# Rock on string

1. Jul 15, 2005

### huskydc

as shown: in the picture, look at figure d) (attachment) don't worry about figure a) --- given:

720 gm rock

each string has a tension of 29 N

the rock is held by two of the 45 cm strings with ends 56 cm apart and whirled in a circle between them. Neglect gravity.
What is the radius of the circle of motion?

what is the maximum speed the rock can have before the string breaks?

#### Attached Files:

• ###### showme.gif
File size:
1.7 KB
Views:
93
2. Jul 15, 2005

### Pyrrhus

Hmm, this is a curvilinear trajectory dealing with only normal acceleration component (radial), apply Newton's 2nd Law. Now that i think about it you can calculate the radius throught trigonometry . If you have any more questions i will come back later today, after a good night sleep.

Last edited: Jul 15, 2005
3. Jul 15, 2005

### huskydc

well, i found the radius to be 35.22 cm. and i also found the respective angle between direction of acceleration and the string tensions. from each string to the r as shown, angle is 38.48 degrees. but i don't know where to go from here

4. Jul 15, 2005

### Pyrrhus

Yes now you need to apply Newton's 2nd Law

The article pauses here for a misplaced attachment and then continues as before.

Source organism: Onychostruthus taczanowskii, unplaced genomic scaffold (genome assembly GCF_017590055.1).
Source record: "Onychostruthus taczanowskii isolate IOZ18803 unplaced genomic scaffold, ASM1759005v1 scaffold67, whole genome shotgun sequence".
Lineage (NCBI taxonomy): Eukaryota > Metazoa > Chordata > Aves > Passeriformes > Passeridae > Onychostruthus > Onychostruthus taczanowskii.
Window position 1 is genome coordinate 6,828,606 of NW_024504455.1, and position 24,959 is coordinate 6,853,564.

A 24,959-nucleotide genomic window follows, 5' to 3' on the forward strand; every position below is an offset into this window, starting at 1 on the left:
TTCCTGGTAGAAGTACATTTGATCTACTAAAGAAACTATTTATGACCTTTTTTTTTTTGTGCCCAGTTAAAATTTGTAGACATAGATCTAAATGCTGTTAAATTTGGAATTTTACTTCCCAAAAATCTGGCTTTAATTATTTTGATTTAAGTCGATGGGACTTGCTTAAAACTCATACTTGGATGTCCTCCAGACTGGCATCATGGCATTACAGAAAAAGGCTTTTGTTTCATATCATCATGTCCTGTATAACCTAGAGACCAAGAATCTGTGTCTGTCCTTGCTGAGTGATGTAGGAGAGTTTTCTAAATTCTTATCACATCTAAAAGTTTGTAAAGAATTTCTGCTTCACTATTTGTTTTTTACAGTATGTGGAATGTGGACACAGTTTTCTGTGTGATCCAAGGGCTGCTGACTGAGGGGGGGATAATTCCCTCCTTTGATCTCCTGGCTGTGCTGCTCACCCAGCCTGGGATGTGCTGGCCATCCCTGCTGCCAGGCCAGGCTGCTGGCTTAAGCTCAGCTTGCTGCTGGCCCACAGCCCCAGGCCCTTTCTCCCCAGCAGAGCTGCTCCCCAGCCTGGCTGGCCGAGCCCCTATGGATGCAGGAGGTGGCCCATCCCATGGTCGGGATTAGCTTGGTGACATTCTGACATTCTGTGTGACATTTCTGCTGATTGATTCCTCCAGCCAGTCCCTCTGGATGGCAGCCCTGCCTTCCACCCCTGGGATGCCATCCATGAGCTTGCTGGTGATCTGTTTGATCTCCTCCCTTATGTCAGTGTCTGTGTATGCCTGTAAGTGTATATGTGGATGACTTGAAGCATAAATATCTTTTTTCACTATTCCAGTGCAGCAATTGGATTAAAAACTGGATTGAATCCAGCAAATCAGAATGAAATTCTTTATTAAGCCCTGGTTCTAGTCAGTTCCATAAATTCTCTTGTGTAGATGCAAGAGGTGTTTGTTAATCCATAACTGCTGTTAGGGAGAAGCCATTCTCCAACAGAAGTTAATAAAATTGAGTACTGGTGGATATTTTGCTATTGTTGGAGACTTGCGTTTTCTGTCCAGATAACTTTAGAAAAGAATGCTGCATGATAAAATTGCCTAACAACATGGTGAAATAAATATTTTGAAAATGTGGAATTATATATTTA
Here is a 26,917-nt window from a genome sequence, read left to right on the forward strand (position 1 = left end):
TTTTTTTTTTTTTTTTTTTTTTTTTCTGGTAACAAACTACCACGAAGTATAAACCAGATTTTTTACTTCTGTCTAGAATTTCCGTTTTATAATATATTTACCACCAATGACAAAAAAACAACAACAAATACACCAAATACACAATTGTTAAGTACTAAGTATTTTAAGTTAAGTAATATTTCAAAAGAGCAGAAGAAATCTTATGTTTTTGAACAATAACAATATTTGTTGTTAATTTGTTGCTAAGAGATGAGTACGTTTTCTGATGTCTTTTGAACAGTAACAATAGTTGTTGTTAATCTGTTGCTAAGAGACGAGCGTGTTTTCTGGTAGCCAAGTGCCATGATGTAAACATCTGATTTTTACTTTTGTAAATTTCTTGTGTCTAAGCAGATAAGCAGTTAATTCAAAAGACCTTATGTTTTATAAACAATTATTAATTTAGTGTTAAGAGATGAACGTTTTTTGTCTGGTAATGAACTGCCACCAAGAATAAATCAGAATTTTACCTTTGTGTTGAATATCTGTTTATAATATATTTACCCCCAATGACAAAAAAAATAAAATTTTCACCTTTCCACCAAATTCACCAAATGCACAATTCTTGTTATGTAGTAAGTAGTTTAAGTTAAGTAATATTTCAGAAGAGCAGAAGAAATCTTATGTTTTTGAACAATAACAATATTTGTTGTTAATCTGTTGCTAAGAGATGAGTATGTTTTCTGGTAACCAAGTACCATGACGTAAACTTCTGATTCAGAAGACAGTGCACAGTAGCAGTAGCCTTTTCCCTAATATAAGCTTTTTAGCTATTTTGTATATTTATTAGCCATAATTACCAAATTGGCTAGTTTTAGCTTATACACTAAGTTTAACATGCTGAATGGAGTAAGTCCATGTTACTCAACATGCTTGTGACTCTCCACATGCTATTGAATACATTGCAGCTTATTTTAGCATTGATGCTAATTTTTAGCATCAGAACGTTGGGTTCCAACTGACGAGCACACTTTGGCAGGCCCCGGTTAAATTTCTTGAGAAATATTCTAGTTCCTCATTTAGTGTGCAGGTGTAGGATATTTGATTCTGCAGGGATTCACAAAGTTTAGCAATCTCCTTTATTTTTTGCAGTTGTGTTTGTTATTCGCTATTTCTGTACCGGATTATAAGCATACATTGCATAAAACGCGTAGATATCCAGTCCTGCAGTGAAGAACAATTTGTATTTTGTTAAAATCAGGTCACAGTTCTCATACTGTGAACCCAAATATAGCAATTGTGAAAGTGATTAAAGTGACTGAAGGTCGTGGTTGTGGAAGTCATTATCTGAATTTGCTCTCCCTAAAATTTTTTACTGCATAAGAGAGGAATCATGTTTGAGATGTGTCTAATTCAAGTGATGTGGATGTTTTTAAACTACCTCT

Now with $\theta$

$$T \cos \theta + T \cos \theta = m \frac{v^2}{R}$$

solve for v.

5. Jul 15, 2005

### huskydc

didn't work cyclovenom,

but how did you come up with that equation?

6. Jul 15, 2005

### Pyrrhus

It should have worked, well the Tension have 2 components, one of them is acting radially, and because there are two tensions both of them hace 1 component acting as the centripetal force. Rememeber to convert the mass of the rock to kilograms!.

Last edited: Jul 15, 2005
7. Jul 15, 2005

### Päällikkö

Horizontal components of T:
$$T_x = Tcos\theta$$, where $$\theta = sin^{-1}(\frac{d}{2s})$$, where d = 0,56m and s = 0,45m

So, the equation solves into:
$$v = \sqrt{\frac{2Tcos(sin^{-1}(\frac{d}{2s}))\sqrt{s^2-(\frac{d}{2})^2}}{m}}$$

In my markings $$sin^{-1} = arcsin$$

Last edited: Jul 15, 2005